The causes of this spread of terrorism are complex, but one aspect we have to tackle head on — its ideological roots in Wahhabi Islam, the official religion of Saudi Arabia. The House of Saud rules at the mercy of the clerics, some of whom see jihadism as a legitimate method of advancing their religion. The state in Saudi Arabia may not directly fund Isis, but the fundamentals of the Saudi state and society mean many of its people do.
The tenets of Islam have become distorted for too many believers. When I was a child I was taught about the Prophet, and about Mecca. My lessons contained no sense of threat. There was even a whiff of romance about it. But across North and West Africa, leaking into Europe; across the Middle East leaking into Afghanistan, Pakistan, India and now frighteningly newly, into Bangladesh, the intractable Wahhabi fundamentalist belief system is spreading fast. But “leaking” is a generous word. Radical Wahhabi Islam has not so much “leaked” as it has been exported, financed, and pushed into and beyond these countries.
For too many young Wahhabi zealots across the Northern hemisphere, Isis had become the guardian of the “true way.” Yet Saudi money continues to fund radical Wahabi preachers to establish Wahhabi radical Madrassas (faith schools) right across western Europe, North Africa and seamlessly through the Arabian peninsula into Afghanistan and the Indian sub-continent. What role any of this “export” played upon the distorted minds of those who loathed themselves enough to kill so many souls and then destroy themselves we don’t yet know.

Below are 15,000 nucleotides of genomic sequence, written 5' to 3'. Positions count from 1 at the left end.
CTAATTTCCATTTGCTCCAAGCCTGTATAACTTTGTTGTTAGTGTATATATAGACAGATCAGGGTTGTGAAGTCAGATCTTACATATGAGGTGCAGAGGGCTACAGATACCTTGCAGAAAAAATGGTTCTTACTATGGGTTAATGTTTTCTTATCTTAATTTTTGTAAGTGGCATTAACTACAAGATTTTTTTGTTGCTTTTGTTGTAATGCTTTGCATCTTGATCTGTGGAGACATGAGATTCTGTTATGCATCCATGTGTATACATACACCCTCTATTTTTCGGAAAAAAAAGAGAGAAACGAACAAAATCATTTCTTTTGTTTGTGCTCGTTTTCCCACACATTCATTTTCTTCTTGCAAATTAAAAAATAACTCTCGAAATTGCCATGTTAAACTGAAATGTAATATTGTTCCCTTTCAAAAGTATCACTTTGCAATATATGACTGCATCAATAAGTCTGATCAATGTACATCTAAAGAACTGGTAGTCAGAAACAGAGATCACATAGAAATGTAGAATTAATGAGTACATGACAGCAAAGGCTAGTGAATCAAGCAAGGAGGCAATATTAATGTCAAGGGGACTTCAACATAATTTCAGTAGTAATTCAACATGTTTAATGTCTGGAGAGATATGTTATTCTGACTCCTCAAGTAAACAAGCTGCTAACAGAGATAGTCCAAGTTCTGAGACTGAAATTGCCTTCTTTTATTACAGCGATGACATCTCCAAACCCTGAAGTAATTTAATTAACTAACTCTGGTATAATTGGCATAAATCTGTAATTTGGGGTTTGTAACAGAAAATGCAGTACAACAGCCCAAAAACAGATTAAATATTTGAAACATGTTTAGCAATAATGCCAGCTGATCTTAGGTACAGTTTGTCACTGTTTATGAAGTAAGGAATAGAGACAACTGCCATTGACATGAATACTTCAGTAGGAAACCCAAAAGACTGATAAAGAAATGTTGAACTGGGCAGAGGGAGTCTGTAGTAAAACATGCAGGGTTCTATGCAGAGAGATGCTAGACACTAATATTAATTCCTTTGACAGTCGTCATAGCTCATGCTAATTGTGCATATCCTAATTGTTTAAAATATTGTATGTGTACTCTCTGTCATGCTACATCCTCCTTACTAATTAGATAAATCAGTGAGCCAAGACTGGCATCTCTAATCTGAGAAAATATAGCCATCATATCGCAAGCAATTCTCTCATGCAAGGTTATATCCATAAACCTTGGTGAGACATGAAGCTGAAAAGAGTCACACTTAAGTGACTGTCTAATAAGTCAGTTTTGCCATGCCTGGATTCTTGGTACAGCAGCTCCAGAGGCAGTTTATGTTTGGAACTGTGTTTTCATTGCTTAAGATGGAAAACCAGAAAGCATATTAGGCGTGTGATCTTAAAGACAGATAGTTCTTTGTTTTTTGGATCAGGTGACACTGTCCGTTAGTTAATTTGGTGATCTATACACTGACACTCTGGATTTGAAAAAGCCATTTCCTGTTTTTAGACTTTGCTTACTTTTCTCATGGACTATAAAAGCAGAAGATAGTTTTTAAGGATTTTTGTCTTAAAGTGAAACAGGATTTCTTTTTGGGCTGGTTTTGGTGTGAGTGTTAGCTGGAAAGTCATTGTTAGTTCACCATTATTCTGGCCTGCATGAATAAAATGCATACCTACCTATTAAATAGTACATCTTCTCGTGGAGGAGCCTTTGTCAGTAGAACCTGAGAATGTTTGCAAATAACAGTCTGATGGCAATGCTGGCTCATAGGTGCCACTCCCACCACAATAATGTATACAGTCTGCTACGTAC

But we are now confronted by one of the gravest threats to our world and our way of life, since rise of the Nazism. We’d better start talking about it openly not only amongst ourselves, but with everyone with whom we relate who plays a role in its sustenance, and that of course includes the Saudis. They are increasingly themselves afraid of Isis, perhaps even more frightened of them that we are. Air strikes will not resolve what many Muslim scholars regard as a deep and insidious distortion of religious belief.
Indeed they may make it worse. Isis is winning converts with every passing day of war; Assad’s brutality has created fertile territory. We may even have to start looking for other ways to engage with the self-styled Islamic State itself. Somehow the self-loathing, the hatred, and fear of others together with a fundamentalist commitment to a world that predates mechanisation, let alone digitalisation has to be combated. Governments in the northern hemisphere may have to be prepared to move aggressively to staunch the funding and manning of this terrifying movement. Pray God it is already not too late.